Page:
I cried because I was sad and frustrated.  And that's the beautiful and tragic thing about infertility: each cycle is independent of the next, so you grow hopeful (again) and invariably are disappointed (again).  I cried about all the appointments, the money spent on the medication and the procedure, and I cried because, damnit, this positively, absolutely, 100% sucks.

But there's definitely some beautiful moments in all of this.  Matt and I are closer because we're going through the up's and down's together (although I wish he was probed half as much as I was).  We tack on a lunch or breakfast out with our weekend appointments.  We've retained our humor (hard to believe with my recent posts, I know).  And we know we'll be parents, somehow, someday.  Until then, we have no problem doting (just a little too much) on our dog, Penny.

Sunday, September 19, 2010

Lazy September Days

I suppose when you’re out of options, you’re much more willing to leave your comfort zone. That’s how I found myself laying on the acupuncture table for the fifth time this summer. That’s right – I have an acupuncturist. And I really don’t know what’s become of me.
Infertility has thrown me for a loop. I haven’t written about it for lack of news, but because it’s just sad and in my haze of self-pity I couldn’t muster the strength to be witty. I wish I could be stoic in my grief, but I am not, and I hoot and a holler any chance I get. This does not make me a fun house, dinner, or anything mate. Matt and I did IUI (inter-uterine insemination, or commonly known as artificial insemination) for the past two months (to no avail as of yet). We will try again (and then move to IVF) but my last "I'm so sorry; you aren't pregnant" call was a surprise: not because of the news, but because sitting at my desk at work I put down the phone and just…cried. And I can’t fully articulate that feeling of emptiness, and I was expecting it to be negative at this point, but with all this effort – the meds, the monitoring, hell, even the acupuncture—I suppose I was holding out more hope than I realized.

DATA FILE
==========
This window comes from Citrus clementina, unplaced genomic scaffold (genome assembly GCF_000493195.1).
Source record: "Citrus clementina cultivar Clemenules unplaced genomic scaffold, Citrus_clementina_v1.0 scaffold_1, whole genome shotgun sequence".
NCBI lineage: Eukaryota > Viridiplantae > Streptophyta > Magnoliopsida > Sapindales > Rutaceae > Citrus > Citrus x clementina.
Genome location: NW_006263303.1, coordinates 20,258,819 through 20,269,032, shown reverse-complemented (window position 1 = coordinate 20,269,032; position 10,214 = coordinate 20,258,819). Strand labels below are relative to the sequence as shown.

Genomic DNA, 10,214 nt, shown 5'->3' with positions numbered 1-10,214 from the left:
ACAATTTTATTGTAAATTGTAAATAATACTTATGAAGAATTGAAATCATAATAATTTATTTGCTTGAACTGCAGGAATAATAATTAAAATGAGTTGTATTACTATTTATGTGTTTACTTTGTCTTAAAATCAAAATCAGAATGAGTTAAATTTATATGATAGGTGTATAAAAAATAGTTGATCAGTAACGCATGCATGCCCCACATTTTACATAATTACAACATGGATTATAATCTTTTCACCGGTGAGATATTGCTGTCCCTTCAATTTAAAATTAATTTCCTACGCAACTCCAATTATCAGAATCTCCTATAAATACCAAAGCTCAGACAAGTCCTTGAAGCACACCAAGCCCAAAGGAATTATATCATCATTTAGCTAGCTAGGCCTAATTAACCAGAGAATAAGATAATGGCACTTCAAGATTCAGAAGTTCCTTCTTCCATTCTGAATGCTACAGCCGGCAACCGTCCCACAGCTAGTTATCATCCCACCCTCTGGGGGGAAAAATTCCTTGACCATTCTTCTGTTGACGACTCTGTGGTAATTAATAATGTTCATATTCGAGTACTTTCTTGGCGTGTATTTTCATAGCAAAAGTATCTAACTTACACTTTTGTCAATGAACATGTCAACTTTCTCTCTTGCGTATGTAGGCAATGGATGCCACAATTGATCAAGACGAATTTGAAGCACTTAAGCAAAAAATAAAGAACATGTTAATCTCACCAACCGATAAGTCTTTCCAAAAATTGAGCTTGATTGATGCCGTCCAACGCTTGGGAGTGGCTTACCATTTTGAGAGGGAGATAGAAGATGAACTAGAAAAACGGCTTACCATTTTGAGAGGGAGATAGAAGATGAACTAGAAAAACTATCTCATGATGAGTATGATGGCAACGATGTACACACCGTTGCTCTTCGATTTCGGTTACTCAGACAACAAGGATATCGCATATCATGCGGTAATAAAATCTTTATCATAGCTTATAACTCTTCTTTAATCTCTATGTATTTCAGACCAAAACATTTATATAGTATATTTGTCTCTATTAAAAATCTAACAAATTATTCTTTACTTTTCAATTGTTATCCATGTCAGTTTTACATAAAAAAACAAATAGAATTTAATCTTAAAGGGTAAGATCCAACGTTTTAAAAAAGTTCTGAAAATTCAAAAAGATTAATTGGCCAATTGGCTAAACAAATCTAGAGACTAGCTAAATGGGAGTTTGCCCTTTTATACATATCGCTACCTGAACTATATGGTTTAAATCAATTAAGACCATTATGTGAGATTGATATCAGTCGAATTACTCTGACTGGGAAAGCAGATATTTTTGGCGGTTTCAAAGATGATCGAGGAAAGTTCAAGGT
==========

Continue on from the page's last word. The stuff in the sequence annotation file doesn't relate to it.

So sluggish and sad (and, come on, curious) I made another appointment with the acupuncturist.

I am completely, utterly, out of my element in the acupuncturist’s office. I feel awkward and think odd hippie-ish thoughts like, "You should really eat wheat germ" even though I don't know what wheat germ is, or "Why don't you ever wear your Birkenstocks?". I know nothing about Hinduism or Buddhism except that Buddha statues are very “in” right now and Richard Gere is friends with the Dali Llama. I have no spirituality in my life, but I want to believe so badly in all of this, so I just nod vigorously when my acupuncturist, one of those gorgeous women in wispy linen and no make-up, says I have major blockage to my heart for my energy isn’t in line. Who knew?

So this is what I have been doing when I haven't been writing: and the truth is, most of the time I'm doing nothing, lazing at home watching Netflix. But I find I need that time more and more - that time of nothingness after work and before bed - to get my head in the game for the next round to face tomorrow. And the day after that. Because I'm not quitting anytime soon.